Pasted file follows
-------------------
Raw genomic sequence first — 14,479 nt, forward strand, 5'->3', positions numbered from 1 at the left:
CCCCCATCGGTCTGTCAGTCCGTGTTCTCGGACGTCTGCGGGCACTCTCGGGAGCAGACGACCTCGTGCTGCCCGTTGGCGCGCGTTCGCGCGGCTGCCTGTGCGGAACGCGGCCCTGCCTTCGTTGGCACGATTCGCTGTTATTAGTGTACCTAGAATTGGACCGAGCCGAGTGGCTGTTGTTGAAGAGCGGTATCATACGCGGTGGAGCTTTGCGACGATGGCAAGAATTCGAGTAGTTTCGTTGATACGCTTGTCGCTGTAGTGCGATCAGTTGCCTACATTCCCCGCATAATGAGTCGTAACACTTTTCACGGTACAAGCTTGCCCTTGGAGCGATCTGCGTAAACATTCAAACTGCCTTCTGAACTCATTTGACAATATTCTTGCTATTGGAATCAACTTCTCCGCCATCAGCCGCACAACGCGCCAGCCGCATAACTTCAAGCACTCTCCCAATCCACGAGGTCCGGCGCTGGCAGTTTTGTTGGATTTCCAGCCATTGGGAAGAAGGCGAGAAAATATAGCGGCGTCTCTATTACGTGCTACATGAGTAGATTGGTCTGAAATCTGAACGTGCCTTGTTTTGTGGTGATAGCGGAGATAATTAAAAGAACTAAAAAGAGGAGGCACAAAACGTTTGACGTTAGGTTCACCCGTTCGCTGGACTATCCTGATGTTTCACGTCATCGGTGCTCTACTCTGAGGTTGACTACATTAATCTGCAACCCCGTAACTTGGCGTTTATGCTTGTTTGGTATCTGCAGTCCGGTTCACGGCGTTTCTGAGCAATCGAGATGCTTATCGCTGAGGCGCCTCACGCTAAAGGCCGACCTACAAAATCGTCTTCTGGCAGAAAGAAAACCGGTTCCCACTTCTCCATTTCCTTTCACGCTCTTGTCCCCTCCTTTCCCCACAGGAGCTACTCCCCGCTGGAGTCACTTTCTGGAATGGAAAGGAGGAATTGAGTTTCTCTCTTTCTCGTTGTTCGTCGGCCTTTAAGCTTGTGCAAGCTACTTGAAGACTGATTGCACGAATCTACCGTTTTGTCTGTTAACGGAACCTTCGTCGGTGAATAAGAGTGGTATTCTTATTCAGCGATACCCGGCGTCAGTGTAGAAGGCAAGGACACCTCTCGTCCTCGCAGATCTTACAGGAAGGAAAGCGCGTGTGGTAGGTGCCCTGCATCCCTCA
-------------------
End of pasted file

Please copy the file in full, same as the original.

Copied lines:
Raw genomic sequence first — 14,479 nt, forward strand, 5'->3', positions numbered from 1 at the left:
CCCCCATCGGTCTGTCAGTCCGTGTTCTCGGACGTCTGCGGGCACTCTCGGGAGCAGACGACCTCGTGCTGCCCGTTGGCGCGCGTTCGCGCGGCTGCCTGTGCGGAACGCGGCCCTGCCTTCGTTGGCACGATTCGCTGTTATTAGTGTACCTAGAATTGGACCGAGCCGAGTGGCTGTTGTTGAAGAGCGGTATCATACGCGGTGGAGCTTTGCGACGATGGCAAGAATTCGAGTAGTTTCGTTGATACGCTTGTCGCTGTAGTGCGATCAGTTGCCTACATTCCCCGCATAATGAGTCGTAACACTTTTCACGGTACAAGCTTGCCCTTGGAGCGATCTGCGTAAACATTCAAACTGCCTTCTGAACTCATTTGACAATATTCTTGCTATTGGAATCAACTTCTCCGCCATCAGCCGCACAACGCGCCAGCCGCATAACTTCAAGCACTCTCCCAATCCACGAGGTCCGGCGCTGGCAGTTTTGTTGGATTTCCAGCCATTGGGAAGAAGGCGAGAAAATATAGCGGCGTCTCTATTACGTGCTACATGAGTAGATTGGTCTGAAATCTGAACGTGCCTTGTTTTGTGGTGATAGCGGAGATAATTAAAAGAACTAAAAAGAGGAGGCACAAAACGTTTGACGTTAGGTTCACCCGTTCGCTGGACTATCCTGATGTTTCACGTCATCGGTGCTCTACTCTGAGGTTGACTACATTAATCTGCAACCCCGTAACTTGGCGTTTATGCTTGTTTGGTATCTGCAGTCCGGTTCACGGCGTTTCTGAGCAATCGAGATGCTTATCGCTGAGGCGCCTCACGCTAAAGGCCGACCTACAAAATCGTCTTCTGGCAGAAAGAAAACCGGTTCCCACTTCTCCATTTCCTTTCACGCTCTTGTCCCCTCCTTTCCCCACAGGAGCTACTCCCCGCTGGAGTCACTTTCTGGAATGGAAAGGAGGAATTGAGTTTCTCTCTTTCTCGTTGTTCGTCGGCCTTTAAGCTTGTGCAAGCTACTTGAAGACTGATTGCACGAATCTACCGTTTTGTCTGTTAACGGAACCTTCGTCGGTGAATAAGAGTGGTATTCTTATTCAGCGATACCCGGCGTCAGTGTAGAAGGCAAGGACACCTCTCGTCCTCGCAGATCTTACAGGAAGGAAAGCGCGTGTGGTAGGTGCCCTGCATCCCTCA